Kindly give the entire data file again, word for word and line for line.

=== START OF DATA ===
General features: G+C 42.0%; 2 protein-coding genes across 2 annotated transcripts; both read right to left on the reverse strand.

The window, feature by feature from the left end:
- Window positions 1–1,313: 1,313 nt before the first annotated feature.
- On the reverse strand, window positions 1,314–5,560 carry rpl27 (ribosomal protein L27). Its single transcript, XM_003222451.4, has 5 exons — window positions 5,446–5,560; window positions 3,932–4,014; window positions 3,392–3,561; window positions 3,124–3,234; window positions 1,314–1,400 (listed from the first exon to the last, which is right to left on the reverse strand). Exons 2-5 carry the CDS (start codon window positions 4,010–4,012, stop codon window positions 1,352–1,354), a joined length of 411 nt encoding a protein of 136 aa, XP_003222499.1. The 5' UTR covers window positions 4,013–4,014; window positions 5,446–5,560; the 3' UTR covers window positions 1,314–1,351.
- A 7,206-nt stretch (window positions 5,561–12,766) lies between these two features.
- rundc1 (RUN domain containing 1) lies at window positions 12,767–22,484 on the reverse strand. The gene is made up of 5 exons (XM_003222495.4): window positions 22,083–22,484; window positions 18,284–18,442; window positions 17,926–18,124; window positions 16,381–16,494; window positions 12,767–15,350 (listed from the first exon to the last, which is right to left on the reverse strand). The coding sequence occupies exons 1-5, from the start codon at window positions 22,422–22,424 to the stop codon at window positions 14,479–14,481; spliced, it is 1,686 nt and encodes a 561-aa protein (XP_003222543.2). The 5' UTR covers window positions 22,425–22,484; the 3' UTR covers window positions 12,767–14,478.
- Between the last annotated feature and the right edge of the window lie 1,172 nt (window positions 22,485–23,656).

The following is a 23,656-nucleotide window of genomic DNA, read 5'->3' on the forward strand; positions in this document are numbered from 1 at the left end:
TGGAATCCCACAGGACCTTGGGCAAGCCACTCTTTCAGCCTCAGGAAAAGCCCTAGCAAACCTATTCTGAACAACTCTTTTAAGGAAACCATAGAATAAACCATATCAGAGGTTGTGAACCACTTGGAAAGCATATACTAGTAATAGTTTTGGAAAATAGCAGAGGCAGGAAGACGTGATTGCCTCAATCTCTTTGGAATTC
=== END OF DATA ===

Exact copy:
General features: G+C 42.0%; 2 protein-coding genes across 2 annotated transcripts; both read right to left on the reverse strand.

The window, feature by feature from the left end:
- Window positions 1–1,313: 1,313 nt before the first annotated feature.
- On the reverse strand, window positions 1,314–5,560 carry rpl27 (ribosomal protein L27). Its single transcript, XM_003222451.4, has 5 exons — window positions 5,446–5,560; window positions 3,932–4,014; window positions 3,392–3,561; window positions 3,124–3,234; window positions 1,314–1,400 (listed from the first exon to the last, which is right to left on the reverse strand). Exons 2-5 carry the CDS (start codon window positions 4,010–4,012, stop codon window positions 1,352–1,354), a joined length of 411 nt encoding a protein of 136 aa, XP_003222499.1. The 5' UTR covers window positions 4,013–4,014; window positions 5,446–5,560; the 3' UTR covers window positions 1,314–1,351.
- A 7,206-nt stretch (window positions 5,561–12,766) lies between these two features.
- rundc1 (RUN domain containing 1) lies at window positions 12,767–22,484 on the reverse strand. The gene is made up of 5 exons (XM_003222495.4): window positions 22,083–22,484; window positions 18,284–18,442; window positions 17,926–18,124; window positions 16,381–16,494; window positions 12,767–15,350 (listed from the first exon to the last, which is right to left on the reverse strand). The coding sequence occupies exons 1-5, from the start codon at window positions 22,422–22,424 to the stop codon at window positions 14,479–14,481; spliced, it is 1,686 nt and encodes a 561-aa protein (XP_003222543.2). The 5' UTR covers window positions 22,425–22,484; the 3' UTR covers window positions 12,767–14,478.
- Between the last annotated feature and the right edge of the window lie 1,172 nt (window positions 22,485–23,656).

The following is a 23,656-nucleotide window of genomic DNA, read 5'->3' on the forward strand; positions in this document are numbered from 1 at the left end:
TGGAATCCCACAGGACCTTGGGCAAGCCACTCTTTCAGCCTCAGGAAAAGCCCTAGCAAACCTATTCTGAACAACTCTTTTAAGGAAACCATAGAATAAACCATATCAGAGGTTGTGAACCACTTGGAAAGCATATACTAGTAATAGTTTTGGAAAATAGCAGAGGCAGGAAGACGTGATTGCCTCAATCTCTTTGGAATTC